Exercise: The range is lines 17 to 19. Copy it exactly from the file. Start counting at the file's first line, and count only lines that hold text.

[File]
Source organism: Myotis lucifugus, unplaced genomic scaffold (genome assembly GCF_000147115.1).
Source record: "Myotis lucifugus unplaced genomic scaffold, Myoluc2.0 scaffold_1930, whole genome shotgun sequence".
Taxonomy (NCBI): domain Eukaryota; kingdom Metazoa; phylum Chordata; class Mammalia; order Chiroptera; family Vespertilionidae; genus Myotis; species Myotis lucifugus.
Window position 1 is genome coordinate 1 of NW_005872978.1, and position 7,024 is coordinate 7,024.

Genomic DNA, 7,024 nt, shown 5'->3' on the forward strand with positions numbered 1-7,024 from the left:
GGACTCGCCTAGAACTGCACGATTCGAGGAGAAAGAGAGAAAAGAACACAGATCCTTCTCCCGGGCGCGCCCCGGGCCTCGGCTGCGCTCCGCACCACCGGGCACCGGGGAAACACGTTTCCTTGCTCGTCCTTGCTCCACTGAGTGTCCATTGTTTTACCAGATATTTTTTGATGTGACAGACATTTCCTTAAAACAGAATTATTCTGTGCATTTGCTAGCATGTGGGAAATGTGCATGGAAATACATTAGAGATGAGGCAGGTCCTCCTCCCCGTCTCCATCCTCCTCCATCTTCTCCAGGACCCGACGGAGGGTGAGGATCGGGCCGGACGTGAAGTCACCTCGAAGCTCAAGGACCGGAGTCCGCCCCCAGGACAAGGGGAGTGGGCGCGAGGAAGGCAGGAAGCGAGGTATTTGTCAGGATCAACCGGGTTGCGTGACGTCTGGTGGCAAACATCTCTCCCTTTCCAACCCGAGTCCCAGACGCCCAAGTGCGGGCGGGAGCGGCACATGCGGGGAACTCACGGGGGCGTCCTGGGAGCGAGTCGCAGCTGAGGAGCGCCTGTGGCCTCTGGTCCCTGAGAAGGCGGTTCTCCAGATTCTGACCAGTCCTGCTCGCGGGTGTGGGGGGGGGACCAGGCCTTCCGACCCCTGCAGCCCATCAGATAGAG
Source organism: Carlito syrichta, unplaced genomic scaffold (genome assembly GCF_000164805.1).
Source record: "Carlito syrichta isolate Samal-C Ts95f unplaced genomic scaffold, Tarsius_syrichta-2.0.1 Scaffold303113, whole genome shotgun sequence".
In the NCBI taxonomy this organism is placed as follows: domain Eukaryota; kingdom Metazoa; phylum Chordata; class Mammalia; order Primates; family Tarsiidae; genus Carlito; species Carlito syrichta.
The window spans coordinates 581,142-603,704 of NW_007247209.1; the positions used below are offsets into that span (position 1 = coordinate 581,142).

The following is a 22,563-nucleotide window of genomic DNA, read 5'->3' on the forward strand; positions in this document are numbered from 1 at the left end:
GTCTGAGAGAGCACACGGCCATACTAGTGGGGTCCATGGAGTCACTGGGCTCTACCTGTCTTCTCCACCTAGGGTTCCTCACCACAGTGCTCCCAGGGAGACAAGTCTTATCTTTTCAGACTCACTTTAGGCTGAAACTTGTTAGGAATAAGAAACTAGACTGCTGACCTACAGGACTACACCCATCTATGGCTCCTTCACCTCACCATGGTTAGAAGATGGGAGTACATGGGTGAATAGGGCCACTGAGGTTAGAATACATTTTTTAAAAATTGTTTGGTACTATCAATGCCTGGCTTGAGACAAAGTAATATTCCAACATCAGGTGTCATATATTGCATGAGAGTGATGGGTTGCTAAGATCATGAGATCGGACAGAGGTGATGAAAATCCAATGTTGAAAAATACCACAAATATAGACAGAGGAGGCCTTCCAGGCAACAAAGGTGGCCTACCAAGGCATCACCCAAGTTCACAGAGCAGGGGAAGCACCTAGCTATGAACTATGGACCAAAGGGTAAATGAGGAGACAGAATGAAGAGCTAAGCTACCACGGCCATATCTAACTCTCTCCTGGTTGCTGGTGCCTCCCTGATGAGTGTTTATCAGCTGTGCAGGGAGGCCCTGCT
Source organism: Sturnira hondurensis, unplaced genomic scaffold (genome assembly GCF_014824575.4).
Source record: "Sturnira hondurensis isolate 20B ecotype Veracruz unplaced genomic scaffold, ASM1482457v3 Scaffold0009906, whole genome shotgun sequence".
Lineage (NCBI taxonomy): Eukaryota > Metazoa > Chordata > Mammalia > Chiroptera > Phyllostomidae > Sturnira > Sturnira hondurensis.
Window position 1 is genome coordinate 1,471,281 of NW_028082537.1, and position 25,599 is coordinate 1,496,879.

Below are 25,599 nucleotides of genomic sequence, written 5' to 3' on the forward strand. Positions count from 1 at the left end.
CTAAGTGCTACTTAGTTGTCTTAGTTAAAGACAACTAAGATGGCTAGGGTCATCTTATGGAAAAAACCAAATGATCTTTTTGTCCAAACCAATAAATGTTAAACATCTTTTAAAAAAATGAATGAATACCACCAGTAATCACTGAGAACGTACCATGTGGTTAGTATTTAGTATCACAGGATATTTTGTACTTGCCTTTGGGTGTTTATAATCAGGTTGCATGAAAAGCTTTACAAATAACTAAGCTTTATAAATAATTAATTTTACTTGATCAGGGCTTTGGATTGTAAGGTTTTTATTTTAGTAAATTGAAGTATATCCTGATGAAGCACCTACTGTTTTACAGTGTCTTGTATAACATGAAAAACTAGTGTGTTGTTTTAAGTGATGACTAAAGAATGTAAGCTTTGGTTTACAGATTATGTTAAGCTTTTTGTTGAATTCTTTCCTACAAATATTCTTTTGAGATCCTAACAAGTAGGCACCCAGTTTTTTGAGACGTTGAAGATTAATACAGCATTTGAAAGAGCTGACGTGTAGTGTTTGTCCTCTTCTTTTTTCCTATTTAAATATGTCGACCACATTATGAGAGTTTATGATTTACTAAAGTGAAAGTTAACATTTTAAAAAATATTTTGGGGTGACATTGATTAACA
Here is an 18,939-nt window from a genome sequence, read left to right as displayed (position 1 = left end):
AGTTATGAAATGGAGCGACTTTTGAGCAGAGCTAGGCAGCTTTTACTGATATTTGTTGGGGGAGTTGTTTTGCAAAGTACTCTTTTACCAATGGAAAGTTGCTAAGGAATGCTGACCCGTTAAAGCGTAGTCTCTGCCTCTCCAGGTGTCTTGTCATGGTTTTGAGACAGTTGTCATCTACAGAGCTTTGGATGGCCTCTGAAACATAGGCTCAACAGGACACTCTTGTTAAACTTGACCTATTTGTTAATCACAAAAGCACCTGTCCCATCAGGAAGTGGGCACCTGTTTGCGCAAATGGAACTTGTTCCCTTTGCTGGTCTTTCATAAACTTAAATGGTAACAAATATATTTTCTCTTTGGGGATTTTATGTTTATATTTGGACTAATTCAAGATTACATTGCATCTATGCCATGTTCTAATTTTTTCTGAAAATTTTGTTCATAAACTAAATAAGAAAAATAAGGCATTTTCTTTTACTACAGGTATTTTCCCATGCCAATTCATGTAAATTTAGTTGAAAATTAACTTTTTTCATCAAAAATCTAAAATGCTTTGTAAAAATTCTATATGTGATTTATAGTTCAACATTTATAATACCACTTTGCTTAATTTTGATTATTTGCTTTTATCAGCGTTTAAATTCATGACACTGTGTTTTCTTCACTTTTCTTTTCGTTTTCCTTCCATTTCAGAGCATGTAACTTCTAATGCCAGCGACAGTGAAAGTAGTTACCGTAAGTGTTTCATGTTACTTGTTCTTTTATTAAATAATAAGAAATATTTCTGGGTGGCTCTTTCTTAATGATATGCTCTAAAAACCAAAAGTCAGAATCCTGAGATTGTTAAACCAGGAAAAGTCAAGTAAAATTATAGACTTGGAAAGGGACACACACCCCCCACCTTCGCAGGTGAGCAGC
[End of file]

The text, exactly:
Below are 25,599 nucleotides of genomic sequence, written 5' to 3' on the forward strand. Positions count from 1 at the left end.
CTAAGTGCTACTTAGTTGTCTTAGTTAAAGACAACTAAGATGGCTAGGGTCATCTTATGGAAAAAACCAAATGATCTTTTTGTCCAAACCAATAAATGTTAAACATCTTTTAAAAAAATGAATGAATACCACCAGTAATCACTGAGAACGTACCATGTGGTTAGTATTTAGTATCACAGGATATTTTGTACTTGCCTTTGGGTGTTTATAATCAGGTTGCATGAAAAGCTTTACAAATAACTAAGCTTTATAAATAATTAATTTTACTTGATCAGGGCTTTGGATTGTAAGGTTTTTATTTTAGTAAATTGAAGTATATCCTGATGAAGCACCTACTGTTTTACAGTGTCTTGTATAACATGAAAAACTAGTGTGTTGTTTTAAGTGATGACTAAAGAATGTAAGCTTTGGTTTACAGATTATGTTAAGCTTTTTGTTGAATTCTTTCCTACAAATATTCTTTTGAGATCCTAACAAGTAGGCACCCAGTTTTTTGAGACGTTGAAGATTAATACAGCATTTGAAAGAGCTGACGTGTAGTGTTTGTCCTCTTCTTTTTTCCTATTTAAATATGTCGACCACATTATGAGAGTTTATGATTTACTAAAGTGAAAGTTAACATTTTAAAAAATATTTTGGGGTGACATTGATTAACA
Here is an 18,939-nt window from a genome sequence, read left to right as displayed (position 1 = left end):